To continue to break down barriers, the RSP intentionally provides space and time to share both research-related and personal issues and find ways to handle such challenges.
“I believe it's very important not only at the professional level but also at the social level because you are meeting people at your career level, and they have similar life responsibilities. We share together how we manage these responsibilities, how we can become successful in our life outside work and at work,” said Alsiraj.
Building the program
In future years and with expanded support from extramural and other sources, the RSP aims to provide more expansive research professional development opportunities. Its framework could be duplicated in other areas of campus or at other institutions to promote the success of all researchers.
RSP is a strong recruitment tool that provides a structured approach for new faculty members to become embedded into UK’s rich research environment. As leaders become more aware of the positive outcomes from the RSP, the opportunities are limitless.
“I do hope the RSP can help more junior faculty like me,” said Chapelin. “I’m in a small department overall, and with colleagues who don’t specifically have research interest overlap. The program having a lot of junior faculty sort of figuring things out together with you has been super helpful. It’s also built a very neat community through this pandemic.
“It’s something I do wish for future junior faculty joining UK.”
The University of Kentucky is home to many nationally ranked programs in academics, research, health care, economic development, and, yes, athletics. Those achievements on the court are reflected in the banners hanging from the rafters in Rupp Arena and off the court in the $452.9 million awarded to UK researchers in grants and contracts last fiscal year.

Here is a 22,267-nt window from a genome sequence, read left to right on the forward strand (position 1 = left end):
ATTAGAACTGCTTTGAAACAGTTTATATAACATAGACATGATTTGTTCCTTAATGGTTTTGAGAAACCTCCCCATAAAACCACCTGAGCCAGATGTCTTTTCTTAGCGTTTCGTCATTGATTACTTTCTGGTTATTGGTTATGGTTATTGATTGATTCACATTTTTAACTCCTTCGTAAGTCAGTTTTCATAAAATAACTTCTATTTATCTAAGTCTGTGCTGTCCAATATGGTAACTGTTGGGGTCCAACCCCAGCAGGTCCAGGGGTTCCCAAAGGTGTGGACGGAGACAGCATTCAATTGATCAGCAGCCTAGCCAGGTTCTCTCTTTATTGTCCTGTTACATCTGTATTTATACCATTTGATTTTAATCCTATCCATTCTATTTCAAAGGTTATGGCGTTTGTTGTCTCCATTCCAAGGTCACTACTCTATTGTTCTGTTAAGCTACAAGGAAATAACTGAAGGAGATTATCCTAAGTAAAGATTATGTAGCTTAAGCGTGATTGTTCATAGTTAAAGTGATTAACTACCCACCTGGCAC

Research Scholars Program
The Research Scholars Program (RSP) was created in 2020 by the Office of the Vice President for Research and the Center for Health Equity Transformation, with contributions from the Office for Faculty Advancement, the UK Center for Clinical and Translational Science, the College of Medicine’s Office of Diversity, Equity, and Inclusion and Faculty Affairs and Development, and a Faculty Advisory Council of 16 faculty members from across UK’s campus. It also has support from the colleges of Nursing, Public Health, Health Sciences, Medicine, Education, Engineering, Arts and Sciences, and Agriculture, Food and Environment.
RSP is aligned with national priorities for research diversity, including the National Institutes of Health (NIH) Faculty Institutional Recruitment for Sustainable Transformation (FIRST) program goal of creating cultures of inclusive excellence at NIH-funded institutions by implementing well-integrated, evidence-based strategies and evaluating their impact on metrics of institutional culture, inclusive excellence and diversity.
The program will continue with Cohort 3 and run from April 2023–March 2024. Applications for Cohort 3 will be accepted from Dec. 1, 2022–Jan. 13, 2023. You can learn more about RSP at www.research.uky.edu/rsp.